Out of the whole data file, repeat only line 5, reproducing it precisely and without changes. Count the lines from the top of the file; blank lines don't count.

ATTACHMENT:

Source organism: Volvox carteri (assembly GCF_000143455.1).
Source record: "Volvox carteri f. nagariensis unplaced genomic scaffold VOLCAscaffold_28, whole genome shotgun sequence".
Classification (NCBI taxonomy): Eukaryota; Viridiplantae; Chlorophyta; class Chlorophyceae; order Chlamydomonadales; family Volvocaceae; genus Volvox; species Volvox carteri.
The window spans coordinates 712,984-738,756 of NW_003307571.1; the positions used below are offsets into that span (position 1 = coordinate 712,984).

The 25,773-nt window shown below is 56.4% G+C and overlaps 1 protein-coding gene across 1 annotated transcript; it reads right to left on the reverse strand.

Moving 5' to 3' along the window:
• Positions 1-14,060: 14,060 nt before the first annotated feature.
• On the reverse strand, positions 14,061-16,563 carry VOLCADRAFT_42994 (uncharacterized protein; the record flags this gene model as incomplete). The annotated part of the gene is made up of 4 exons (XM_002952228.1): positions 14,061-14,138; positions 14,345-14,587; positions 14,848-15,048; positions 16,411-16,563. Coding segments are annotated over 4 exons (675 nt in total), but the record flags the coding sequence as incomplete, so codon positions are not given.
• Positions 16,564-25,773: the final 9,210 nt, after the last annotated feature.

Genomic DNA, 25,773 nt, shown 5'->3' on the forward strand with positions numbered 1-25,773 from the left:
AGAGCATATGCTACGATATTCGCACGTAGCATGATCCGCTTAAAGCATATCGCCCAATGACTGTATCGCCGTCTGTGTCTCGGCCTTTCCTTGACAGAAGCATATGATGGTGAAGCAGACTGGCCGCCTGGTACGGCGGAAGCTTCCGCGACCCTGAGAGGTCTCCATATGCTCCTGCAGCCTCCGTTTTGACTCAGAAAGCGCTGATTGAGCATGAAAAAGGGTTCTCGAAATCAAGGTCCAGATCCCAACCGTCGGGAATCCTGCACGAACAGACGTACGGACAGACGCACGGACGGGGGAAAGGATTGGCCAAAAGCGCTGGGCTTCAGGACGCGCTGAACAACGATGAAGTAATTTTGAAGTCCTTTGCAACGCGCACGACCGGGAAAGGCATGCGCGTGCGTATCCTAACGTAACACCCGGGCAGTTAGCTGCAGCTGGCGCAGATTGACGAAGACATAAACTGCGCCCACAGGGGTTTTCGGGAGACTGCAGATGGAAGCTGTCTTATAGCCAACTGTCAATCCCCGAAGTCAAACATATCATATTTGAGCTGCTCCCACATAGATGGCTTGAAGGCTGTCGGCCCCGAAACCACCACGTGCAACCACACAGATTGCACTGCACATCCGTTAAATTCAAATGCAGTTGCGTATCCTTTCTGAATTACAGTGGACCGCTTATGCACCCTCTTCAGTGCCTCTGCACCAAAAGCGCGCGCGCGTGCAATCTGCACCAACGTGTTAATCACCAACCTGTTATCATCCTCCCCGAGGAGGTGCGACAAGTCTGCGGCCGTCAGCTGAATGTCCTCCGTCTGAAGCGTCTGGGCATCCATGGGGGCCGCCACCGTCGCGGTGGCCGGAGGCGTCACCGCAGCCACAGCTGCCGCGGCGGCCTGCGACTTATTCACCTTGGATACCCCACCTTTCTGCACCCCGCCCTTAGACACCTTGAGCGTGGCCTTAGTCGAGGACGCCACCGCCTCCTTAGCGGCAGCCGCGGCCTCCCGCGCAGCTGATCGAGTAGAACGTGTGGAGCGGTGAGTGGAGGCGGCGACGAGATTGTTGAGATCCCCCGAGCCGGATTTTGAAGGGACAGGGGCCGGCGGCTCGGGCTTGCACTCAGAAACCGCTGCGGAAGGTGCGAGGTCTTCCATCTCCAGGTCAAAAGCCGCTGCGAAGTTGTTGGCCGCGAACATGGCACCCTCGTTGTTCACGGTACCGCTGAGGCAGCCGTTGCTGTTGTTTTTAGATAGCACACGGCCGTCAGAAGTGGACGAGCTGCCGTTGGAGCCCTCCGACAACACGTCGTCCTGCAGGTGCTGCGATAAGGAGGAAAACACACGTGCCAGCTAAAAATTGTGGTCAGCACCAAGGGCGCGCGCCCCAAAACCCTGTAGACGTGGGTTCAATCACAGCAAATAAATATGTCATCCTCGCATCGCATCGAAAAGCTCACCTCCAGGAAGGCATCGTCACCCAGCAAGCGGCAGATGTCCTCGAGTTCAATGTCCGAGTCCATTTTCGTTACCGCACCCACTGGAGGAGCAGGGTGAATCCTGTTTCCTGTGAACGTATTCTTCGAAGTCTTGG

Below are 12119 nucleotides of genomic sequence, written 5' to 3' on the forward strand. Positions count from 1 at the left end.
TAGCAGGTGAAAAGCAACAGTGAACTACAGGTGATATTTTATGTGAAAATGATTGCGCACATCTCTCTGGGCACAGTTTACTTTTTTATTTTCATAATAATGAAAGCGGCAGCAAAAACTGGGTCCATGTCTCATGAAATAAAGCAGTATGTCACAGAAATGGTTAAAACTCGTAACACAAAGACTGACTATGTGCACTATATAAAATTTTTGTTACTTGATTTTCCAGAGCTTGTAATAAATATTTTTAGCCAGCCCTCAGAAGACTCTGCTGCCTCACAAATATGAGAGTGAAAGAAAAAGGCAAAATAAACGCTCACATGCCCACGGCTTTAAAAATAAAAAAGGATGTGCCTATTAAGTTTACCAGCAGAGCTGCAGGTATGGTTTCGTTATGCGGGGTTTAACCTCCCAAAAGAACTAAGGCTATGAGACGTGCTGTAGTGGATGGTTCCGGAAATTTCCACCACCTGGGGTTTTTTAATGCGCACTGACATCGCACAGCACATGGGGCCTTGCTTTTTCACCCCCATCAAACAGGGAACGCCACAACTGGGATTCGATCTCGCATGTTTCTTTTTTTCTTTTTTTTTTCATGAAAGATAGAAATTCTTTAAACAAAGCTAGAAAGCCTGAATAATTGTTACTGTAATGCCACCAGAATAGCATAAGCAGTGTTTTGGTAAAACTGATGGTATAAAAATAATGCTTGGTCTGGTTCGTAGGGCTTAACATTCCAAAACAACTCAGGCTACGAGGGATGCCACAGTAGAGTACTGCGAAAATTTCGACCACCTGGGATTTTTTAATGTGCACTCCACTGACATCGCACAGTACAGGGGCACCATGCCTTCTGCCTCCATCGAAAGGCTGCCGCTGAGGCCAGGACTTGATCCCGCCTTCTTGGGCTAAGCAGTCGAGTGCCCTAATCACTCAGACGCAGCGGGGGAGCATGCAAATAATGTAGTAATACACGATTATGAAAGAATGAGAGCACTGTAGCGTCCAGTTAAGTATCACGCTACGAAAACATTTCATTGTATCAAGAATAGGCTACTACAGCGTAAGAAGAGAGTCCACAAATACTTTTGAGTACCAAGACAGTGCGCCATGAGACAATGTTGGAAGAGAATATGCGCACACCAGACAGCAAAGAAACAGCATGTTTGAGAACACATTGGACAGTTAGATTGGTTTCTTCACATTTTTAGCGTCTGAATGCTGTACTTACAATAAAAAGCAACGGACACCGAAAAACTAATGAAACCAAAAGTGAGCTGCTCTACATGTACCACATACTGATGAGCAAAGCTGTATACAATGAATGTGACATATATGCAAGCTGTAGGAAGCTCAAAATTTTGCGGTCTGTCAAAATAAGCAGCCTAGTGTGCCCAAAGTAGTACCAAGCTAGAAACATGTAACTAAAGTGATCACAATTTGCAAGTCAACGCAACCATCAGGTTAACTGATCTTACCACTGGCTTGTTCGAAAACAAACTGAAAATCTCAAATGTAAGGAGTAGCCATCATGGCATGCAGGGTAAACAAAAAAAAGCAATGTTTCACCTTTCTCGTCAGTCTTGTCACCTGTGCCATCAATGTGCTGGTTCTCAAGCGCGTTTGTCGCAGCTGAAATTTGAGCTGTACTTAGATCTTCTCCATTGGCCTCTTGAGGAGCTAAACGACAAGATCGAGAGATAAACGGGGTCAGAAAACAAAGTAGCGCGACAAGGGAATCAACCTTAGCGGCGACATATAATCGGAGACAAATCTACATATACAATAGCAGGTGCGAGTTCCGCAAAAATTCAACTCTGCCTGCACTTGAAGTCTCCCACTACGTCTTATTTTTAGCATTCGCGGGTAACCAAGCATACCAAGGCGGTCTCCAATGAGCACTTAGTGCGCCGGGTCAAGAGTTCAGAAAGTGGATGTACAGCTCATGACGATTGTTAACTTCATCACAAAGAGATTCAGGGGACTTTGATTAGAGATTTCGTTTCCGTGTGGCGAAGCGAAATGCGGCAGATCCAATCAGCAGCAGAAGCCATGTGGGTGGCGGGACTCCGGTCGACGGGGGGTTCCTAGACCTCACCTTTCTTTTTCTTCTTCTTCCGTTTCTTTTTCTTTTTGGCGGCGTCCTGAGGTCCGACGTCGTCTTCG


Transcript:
The 25,773-nt window shown below is 56.4% G+C and overlaps 1 protein-coding gene across 1 annotated transcript; it reads right to left on the reverse strand.